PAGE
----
I think that Freecell's popularity stems from the game's puzzle-like nature and the fact that practically any game can be won. Even with excellent play, most solitaires can only be won around half of the time. Although FreeCell offers one of the highest victory rates of any solitaire, individual deals range from trivially easy to excruciatingly difficult.
The games we'll be focusing on in this blog post are the ones that don't fit the criteria of being easy or hard to win. We'll be focusing on those very few games that are unwinnable. They're few and far between, but they're out there. To figure out how many unwinnable games there are, we'll first have to get a few things straight about Freecell.
FreeCell is an open solitaire, which means that all of the cards are dealt face-up at the start, and the result of any series of movements can be calculated without relying on judgment or chance, as in games like Spider Solitaire. FreeCell also varies from most of its siblings in that it employs alternate-color tableau packing, a feature that has proven successful in Klondike, and a variety of other solitaires.
The fact that at any point in the game, the consequence of every move can be calculated, means that a computer can calculate whether a game is winnable by going through all the possible moves there are for a specific game of Freecell. If said computer has gone through all the possible combinations of moves without finding a path that will lead to a win, it figures that that particular game is unwinnable.
That's exactly what Don Woods did in 1994. He conducted the first large-scale computerized statistical study of 1 million Freecell random deals and reported that his program had been able to solve all but 14 of the games, which means that 99.9996% of the games were winnable.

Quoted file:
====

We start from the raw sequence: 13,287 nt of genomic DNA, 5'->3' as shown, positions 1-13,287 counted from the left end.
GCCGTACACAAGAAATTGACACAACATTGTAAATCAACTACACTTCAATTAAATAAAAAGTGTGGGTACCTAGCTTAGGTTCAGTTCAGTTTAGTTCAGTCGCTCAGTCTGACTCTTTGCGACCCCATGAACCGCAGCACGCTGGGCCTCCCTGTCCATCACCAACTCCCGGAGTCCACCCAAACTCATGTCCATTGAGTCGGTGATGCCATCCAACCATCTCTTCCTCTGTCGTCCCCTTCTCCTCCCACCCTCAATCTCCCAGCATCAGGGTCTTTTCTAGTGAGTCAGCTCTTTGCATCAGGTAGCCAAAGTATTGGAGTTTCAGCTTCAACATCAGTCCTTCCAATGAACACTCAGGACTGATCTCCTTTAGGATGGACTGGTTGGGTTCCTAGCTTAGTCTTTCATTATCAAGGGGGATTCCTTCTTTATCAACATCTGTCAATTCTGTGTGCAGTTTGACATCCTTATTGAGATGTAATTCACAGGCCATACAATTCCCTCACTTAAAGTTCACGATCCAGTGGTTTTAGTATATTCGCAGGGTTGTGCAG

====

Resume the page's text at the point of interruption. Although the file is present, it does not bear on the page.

It has long been known that game #11982 of the classical Windows Freecell was the only unsolvable game out of the 32.000 deals in the application, which would give a win rate of 99.9979%, which is close to Don Woods result, but still with a difference of 0.0017%. Making this kind of study on 1 million deals instead of 32.000 deals means that Don Woods' study is much more statistically significant.
Microsoft has later released a new version of Freecell, which features 1 million games instead of 32.000 games. Those exact same deals have been incorporated into the Freecell games of Goodsol and MobilityWare and come to show that 8 games out of the 1 million games are unsolvable, which gives a win rate of 99.9992%.
So when a study is done on 1 million games, the win rate tends to be 99.999%. In conclusion, if you're having a difficult time winning a particular Freecell game and think it might be unwinnable, the chances are you've just stumbled into a particularly challenging game. So grab a breath of fresh air and give Freecell another change!